Elusive Holstein polarons discovered in MoS2 two-dimensional semiconductor
Electrons moving inside a solid and surrounded by a moving charge distortion, known as Holstein polarons, have been discovered in the MoS2 two-dimensional semiconductor.
An electron passing through a solid can affect the atoms of that material by creating a surrounding area of distorted charge. From another perspective, the electron can be seen as moving while carrying this surrounding distortion; this kind of electron is called a “polaron.” There are two types of polaron: Fröhlich and Holstein. In a study recently published in the scientific journal Nature Materials, scientists at Yonsei University led by Prof. Keun Su Kim, in collaboration with researchers from other institutions, discovered Holstein polarons in the MoS2 two-dimensional semiconductor.
Of course, the discovery of new composite particles is a major research target in condensed matter physics. One way of identifying these particles is by adding (or “doping”) a certain number of charge carriers, i.e., mobile charged particles, to two-dimensional semiconducting crystals and investigating the results. Prof. Kim and colleagues used this method to discover Holstein polarons in MoS2, by first doping the semiconductor surface with electrons. According to Prof. Kim, “This discovery was made by using controllable materials, alkali-metal (or rubidium) atoms that donate electrons to a secondary material, the MoS2 semiconductor.”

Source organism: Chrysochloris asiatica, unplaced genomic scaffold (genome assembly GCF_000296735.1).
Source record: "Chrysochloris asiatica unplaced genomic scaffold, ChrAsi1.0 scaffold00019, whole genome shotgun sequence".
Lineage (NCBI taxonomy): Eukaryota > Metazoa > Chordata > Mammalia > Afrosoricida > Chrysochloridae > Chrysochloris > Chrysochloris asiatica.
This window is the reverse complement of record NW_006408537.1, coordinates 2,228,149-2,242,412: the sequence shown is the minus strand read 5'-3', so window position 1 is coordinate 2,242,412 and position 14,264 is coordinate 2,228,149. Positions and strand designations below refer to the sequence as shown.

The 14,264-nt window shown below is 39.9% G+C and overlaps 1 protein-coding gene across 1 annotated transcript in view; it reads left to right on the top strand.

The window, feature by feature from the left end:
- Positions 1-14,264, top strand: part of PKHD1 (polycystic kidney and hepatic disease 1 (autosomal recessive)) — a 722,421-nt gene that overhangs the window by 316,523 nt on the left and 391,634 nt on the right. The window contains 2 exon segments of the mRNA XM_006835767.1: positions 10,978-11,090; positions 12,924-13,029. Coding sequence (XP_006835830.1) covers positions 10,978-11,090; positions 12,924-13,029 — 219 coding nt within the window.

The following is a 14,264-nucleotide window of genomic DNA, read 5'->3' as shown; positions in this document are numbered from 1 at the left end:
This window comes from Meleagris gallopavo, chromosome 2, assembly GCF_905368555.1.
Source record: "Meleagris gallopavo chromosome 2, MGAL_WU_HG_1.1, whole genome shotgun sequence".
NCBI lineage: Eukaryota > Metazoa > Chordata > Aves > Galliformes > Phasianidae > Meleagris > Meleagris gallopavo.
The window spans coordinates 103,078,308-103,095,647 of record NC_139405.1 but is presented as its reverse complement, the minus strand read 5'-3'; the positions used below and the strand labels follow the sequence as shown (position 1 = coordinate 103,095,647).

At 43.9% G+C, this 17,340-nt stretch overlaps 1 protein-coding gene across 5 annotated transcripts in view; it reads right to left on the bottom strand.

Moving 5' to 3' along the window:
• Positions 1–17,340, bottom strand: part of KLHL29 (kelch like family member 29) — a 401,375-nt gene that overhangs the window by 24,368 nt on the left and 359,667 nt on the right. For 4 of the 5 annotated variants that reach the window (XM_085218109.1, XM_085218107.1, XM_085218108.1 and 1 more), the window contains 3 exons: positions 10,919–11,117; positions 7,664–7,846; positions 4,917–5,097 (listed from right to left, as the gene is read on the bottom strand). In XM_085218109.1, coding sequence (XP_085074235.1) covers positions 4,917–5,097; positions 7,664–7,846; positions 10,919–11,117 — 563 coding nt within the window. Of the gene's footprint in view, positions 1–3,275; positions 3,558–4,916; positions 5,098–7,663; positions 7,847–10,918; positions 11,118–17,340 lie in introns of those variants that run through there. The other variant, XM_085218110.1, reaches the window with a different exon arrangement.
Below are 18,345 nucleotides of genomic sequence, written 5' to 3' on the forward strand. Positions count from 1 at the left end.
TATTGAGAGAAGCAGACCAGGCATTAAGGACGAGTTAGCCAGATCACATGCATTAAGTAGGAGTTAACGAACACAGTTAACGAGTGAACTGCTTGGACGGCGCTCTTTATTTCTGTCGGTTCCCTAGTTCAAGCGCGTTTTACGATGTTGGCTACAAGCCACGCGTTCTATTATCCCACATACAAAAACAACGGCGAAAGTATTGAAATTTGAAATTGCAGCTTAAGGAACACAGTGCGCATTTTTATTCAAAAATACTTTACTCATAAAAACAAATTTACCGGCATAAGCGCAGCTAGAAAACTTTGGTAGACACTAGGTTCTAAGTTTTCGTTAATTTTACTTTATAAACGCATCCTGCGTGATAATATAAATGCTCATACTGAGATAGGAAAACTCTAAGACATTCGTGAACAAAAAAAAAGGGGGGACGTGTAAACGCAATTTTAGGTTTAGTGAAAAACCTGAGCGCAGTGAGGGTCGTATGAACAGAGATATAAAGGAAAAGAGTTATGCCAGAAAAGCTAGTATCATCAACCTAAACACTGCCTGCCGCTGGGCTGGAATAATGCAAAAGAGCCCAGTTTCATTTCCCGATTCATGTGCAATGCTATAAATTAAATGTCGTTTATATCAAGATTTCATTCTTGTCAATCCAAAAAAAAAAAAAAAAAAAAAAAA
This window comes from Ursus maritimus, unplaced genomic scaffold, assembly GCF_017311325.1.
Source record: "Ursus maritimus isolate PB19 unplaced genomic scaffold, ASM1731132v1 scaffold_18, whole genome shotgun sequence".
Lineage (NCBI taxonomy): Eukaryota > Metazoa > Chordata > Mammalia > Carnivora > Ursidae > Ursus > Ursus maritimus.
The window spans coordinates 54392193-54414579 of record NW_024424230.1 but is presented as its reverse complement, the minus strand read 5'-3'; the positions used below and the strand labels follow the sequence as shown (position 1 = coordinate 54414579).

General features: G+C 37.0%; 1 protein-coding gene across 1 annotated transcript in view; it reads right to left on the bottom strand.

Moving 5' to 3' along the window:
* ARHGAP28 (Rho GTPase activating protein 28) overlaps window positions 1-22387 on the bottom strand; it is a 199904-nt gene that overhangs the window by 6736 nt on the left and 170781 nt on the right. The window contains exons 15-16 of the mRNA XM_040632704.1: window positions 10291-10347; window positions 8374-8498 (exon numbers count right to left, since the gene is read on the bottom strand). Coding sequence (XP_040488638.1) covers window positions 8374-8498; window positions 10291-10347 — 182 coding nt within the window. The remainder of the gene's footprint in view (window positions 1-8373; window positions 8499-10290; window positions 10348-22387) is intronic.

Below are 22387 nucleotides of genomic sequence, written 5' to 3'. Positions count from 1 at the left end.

To find the polarons, it was necessary for researchers to measure the energies and momenta of the electrons inside the doped solid. To do this, a technique known as angle-resolved photoemission spectroscopy (ARPES) was used. The researchers carefully tailored the samples and experimental settings to perform high-resolution ARPES measurements.
When analyzing the measurement results, they noticed very specific patterns that indicated the presence of Holstein polarons. These patterns are called spectral functions and this is the first time the Holstein polaron spectral function has been observed in an experiment. Although the ARPES observation method was already expected to reveal the Holstein polaron spectral function, no suitable material system had been found until Prof. Kim and colleagues considered the MoS2 surface-doped semiconductor. “My colleagues and I believe that this discovery can provide important clues to help resolve unknown physics such as the mechanism of high-temperature superconductivity” adds Prof. Kim.
Going forward, the discovery of Holstein polarons in MoS2 is expected to enhance our knowledge of the mechanisms of superconductivity, and to clarify carrier behavior in devices based on the MoS2 material.
Professor Byeong-Su Kim
Professor Yeonjin Yi